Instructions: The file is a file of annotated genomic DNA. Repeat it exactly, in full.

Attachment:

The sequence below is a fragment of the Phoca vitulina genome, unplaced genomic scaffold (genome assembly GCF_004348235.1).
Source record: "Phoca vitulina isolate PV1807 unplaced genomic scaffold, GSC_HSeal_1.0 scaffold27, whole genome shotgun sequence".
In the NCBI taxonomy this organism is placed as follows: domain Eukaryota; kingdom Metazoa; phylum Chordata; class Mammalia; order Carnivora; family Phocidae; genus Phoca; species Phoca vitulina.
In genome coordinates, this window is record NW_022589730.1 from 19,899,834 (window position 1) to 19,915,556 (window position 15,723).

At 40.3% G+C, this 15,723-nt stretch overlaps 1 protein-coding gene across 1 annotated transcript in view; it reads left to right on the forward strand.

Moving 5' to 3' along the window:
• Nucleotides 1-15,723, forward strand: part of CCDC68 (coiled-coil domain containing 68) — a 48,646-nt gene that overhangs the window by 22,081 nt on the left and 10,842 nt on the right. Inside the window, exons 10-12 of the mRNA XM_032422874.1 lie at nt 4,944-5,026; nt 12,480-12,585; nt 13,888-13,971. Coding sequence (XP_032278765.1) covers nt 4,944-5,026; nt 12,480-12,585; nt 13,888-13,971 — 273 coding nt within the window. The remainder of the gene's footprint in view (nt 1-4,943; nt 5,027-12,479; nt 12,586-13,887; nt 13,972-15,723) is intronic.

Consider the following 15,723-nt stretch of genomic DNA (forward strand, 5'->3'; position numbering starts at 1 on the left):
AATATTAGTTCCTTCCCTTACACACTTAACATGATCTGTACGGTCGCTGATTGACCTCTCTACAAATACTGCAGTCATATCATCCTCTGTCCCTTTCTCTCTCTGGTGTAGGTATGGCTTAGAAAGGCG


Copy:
The sequence below is a fragment of the Phoca vitulina genome, unplaced genomic scaffold (genome assembly GCF_004348235.1).
Source record: "Phoca vitulina isolate PV1807 unplaced genomic scaffold, GSC_HSeal_1.0 scaffold27, whole genome shotgun sequence".
In the NCBI taxonomy this organism is placed as follows: domain Eukaryota; kingdom Metazoa; phylum Chordata; class Mammalia; order Carnivora; family Phocidae; genus Phoca; species Phoca vitulina.
In genome coordinates, this window is record NW_022589730.1 from 19,899,834 (window position 1) to 19,915,556 (window position 15,723).

At 40.3% G+C, this 15,723-nt stretch overlaps 1 protein-coding gene across 1 annotated transcript in view; it reads left to right on the forward strand.

Moving 5' to 3' along the window:
• Nucleotides 1-15,723, forward strand: part of CCDC68 (coiled-coil domain containing 68) — a 48,646-nt gene that overhangs the window by 22,081 nt on the left and 10,842 nt on the right. Inside the window, exons 10-12 of the mRNA XM_032422874.1 lie at nt 4,944-5,026; nt 12,480-12,585; nt 13,888-13,971. Coding sequence (XP_032278765.1) covers nt 4,944-5,026; nt 12,480-12,585; nt 13,888-13,971 — 273 coding nt within the window. The remainder of the gene's footprint in view (nt 1-4,943; nt 5,027-12,479; nt 12,586-13,887; nt 13,972-15,723) is intronic.

Consider the following 15,723-nt stretch of genomic DNA (forward strand, 5'->3'; position numbering starts at 1 on the left):
AATATTAGTTCCTTCCCTTACACACTTAACATGATCTGTACGGTCGCTGATTGACCTCTCTACAAATACTGCAGTCATATCATCCTCTGTCCCTTTCTCTCTCTGGTGTAGGTATGGCTTAGAAAGGCG